And Other Realizations About My Western, 21st Century Privilege I've been fortunate enough to visit a few other countries in my life. I love seeing other people speak their mother tongue, eat food that's strange to me, see centuries-old architecture. Most of the time when I travel, it's pretty laid-back and my thoughts swirl around a certain cathedral or the intricacies of bagged milk (looking at you Canada). But every now and then I visit a place that, for better or for worse, makes me feel rich.
And not even rich in the I-have-a-smartphone-and-continual-access-to-wifi sort of way. I mean in the part of me that's thankful to walk around where I live and not see trash everywhere. Or broken-down brick buildings. Rich in the sense that I drew the cosmic lottery when I was born. I was born in the United States of America, where even the poorer members of our country are miles ahead of other countries.
Seeing some people in those situations has given me real appreciation for how fortunate I've been. I entered the world with a head-start on so many people. Clothing, food, water, education, these were all offered to me without question the moment I was born. That is a form of privilege. Undeniable. Unequivocal.
And the purpose of this article is not to spread guilt about being genuinely fortunate. I don't think that's beneficial for anyone. I want it to spark thought about what more we can do for those who have not been dealt the same hand in life. My gratitude doesn't lead me to guilt, it leads me to change. Change my viewpoint of the world, change my actions. It leads me to have more empathy for everyone.
The Ignorance Bubble
It's so easy in our technology-driven world to be trapped in a bubble of ignorance. A bubble of comfortable complacency. And I'm no different! I get so distracted about scrolling through my Instagram feed for the funniest meme, or worrying about the intricacies of my everyday life that I can forget the plight of so many other people (can you tell that I'm listening to the great Bob Marley as I write this?). It's interesting how everything in our society is made to pull our attention and then return that attention to ourselves. The clothes I have aren't good enough, I'm not fit enough, I don't socialize enough. By keeping us distracted on their ads and, in turn, ourselves, we become crippled from seeing the broader world. From making actual change.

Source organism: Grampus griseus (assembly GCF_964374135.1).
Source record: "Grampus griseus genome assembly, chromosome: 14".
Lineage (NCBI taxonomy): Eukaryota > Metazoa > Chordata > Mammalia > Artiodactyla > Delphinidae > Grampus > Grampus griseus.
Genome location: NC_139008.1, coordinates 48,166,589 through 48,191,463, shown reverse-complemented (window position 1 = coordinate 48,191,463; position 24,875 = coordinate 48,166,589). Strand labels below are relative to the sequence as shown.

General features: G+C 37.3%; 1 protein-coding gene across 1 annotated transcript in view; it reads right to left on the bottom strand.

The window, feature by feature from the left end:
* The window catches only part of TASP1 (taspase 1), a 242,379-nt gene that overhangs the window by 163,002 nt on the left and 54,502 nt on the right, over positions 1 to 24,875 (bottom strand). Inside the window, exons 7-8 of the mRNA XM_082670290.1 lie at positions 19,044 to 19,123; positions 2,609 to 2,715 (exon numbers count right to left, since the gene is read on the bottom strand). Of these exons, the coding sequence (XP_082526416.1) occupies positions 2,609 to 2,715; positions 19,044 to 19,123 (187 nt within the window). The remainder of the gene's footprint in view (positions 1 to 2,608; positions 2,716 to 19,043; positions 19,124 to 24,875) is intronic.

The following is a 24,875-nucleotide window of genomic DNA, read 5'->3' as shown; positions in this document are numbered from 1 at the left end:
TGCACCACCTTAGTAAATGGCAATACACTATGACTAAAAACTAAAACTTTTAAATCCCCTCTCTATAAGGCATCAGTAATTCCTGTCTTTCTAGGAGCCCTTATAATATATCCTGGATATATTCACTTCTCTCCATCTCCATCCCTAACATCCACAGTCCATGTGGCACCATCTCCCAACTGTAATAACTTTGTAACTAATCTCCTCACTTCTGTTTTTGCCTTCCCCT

It's easy to become lulled into a state of quiet ignorance. Other people's problems don't matter because they're not affecting me. This thinking, intentional or not, deprives us of empathy and the drive to help others. A thought-process born out of ignorance doesn't necessarily mean innocence.
Once again, the purpose of this isn't to increase unneeded guilt. But hopefully it's a rallying cry for people to make personal introspection. I know that just from writing this, I'm going to look up local non-profits and organizations that work to better people's lives. Obviously that can mean a lot of things, but it's about starting where you are. I know I have to do something that feels bigger than myself. Because when compared with the rest of the world, I'm rich.